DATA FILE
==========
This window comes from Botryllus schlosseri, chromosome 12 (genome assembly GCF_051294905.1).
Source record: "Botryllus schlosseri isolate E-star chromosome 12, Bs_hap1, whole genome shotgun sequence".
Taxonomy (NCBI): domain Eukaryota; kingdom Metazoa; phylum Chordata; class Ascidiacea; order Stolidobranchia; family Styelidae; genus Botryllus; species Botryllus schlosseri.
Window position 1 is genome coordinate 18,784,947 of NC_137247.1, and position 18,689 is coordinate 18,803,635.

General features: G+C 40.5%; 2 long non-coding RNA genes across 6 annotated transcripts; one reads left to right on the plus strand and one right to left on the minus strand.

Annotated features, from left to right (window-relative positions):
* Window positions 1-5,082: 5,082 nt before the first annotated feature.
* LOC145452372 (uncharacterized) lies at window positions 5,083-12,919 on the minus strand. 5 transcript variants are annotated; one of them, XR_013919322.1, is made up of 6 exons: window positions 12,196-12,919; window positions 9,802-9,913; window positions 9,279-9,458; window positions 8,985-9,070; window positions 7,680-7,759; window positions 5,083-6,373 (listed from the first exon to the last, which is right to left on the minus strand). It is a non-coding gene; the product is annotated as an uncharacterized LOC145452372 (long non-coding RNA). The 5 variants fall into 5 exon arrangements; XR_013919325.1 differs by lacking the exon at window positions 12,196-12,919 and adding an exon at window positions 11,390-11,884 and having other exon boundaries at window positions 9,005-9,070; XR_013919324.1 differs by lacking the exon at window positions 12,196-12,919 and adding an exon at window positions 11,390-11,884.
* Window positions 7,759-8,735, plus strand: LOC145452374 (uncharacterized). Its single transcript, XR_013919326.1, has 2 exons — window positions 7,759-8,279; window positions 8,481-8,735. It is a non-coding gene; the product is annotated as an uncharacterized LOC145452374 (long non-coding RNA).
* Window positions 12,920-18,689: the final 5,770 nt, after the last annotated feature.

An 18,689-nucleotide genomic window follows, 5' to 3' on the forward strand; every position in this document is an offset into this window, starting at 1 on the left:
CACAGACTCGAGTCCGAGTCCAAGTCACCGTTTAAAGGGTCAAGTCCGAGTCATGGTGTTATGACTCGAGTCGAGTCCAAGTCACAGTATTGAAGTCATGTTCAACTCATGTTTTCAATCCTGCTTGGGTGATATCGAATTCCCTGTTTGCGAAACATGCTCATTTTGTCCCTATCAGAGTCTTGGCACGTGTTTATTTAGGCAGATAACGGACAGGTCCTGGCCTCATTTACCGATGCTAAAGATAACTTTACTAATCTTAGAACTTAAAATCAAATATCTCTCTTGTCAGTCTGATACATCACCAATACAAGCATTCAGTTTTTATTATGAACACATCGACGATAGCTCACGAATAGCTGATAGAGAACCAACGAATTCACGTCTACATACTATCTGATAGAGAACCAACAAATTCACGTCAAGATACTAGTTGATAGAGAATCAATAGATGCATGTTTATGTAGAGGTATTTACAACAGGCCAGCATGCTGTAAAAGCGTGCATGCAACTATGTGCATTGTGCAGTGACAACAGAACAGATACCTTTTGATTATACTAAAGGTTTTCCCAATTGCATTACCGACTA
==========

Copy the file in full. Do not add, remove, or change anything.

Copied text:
This window comes from Botryllus schlosseri, chromosome 12 (genome assembly GCF_051294905.1).
Source record: "Botryllus schlosseri isolate E-star chromosome 12, Bs_hap1, whole genome shotgun sequence".
Taxonomy (NCBI): domain Eukaryota; kingdom Metazoa; phylum Chordata; class Ascidiacea; order Stolidobranchia; family Styelidae; genus Botryllus; species Botryllus schlosseri.
Window position 1 is genome coordinate 18,784,947 of NC_137247.1, and position 18,689 is coordinate 18,803,635.

General features: G+C 40.5%; 2 long non-coding RNA genes across 6 annotated transcripts; one reads left to right on the plus strand and one right to left on the minus strand.

Annotated features, from left to right (window-relative positions):
* Window positions 1-5,082: 5,082 nt before the first annotated feature.
* LOC145452372 (uncharacterized) lies at window positions 5,083-12,919 on the minus strand. 5 transcript variants are annotated; one of them, XR_013919322.1, is made up of 6 exons: window positions 12,196-12,919; window positions 9,802-9,913; window positions 9,279-9,458; window positions 8,985-9,070; window positions 7,680-7,759; window positions 5,083-6,373 (listed from the first exon to the last, which is right to left on the minus strand). It is a non-coding gene; the product is annotated as an uncharacterized LOC145452372 (long non-coding RNA). The 5 variants fall into 5 exon arrangements; XR_013919325.1 differs by lacking the exon at window positions 12,196-12,919 and adding an exon at window positions 11,390-11,884 and having other exon boundaries at window positions 9,005-9,070; XR_013919324.1 differs by lacking the exon at window positions 12,196-12,919 and adding an exon at window positions 11,390-11,884.
* Window positions 7,759-8,735, plus strand: LOC145452374 (uncharacterized). Its single transcript, XR_013919326.1, has 2 exons — window positions 7,759-8,279; window positions 8,481-8,735. It is a non-coding gene; the product is annotated as an uncharacterized LOC145452374 (long non-coding RNA).
* Window positions 12,920-18,689: the final 5,770 nt, after the last annotated feature.

An 18,689-nucleotide genomic window follows, 5' to 3' on the forward strand; every position in this document is an offset into this window, starting at 1 on the left:
CACAGACTCGAGTCCGAGTCCAAGTCACCGTTTAAAGGGTCAAGTCCGAGTCATGGTGTTATGACTCGAGTCGAGTCCAAGTCACAGTATTGAAGTCATGTTCAACTCATGTTTTCAATCCTGCTTGGGTGATATCGAATTCCCTGTTTGCGAAACATGCTCATTTTGTCCCTATCAGAGTCTTGGCACGTGTTTATTTAGGCAGATAACGGACAGGTCCTGGCCTCATTTACCGATGCTAAAGATAACTTTACTAATCTTAGAACTTAAAATCAAATATCTCTCTTGTCAGTCTGATACATCACCAATACAAGCATTCAGTTTTTATTATGAACACATCGACGATAGCTCACGAATAGCTGATAGAGAACCAACGAATTCACGTCTACATACTATCTGATAGAGAACCAACAAATTCACGTCAAGATACTAGTTGATAGAGAATCAATAGATGCATGTTTATGTAGAGGTATTTACAACAGGCCAGCATGCTGTAAAAGCGTGCATGCAACTATGTGCATTGTGCAGTGACAACAGAACAGATACCTTTTGATTATACTAAAGGTTTTCCCAATTGCATTACCGACTA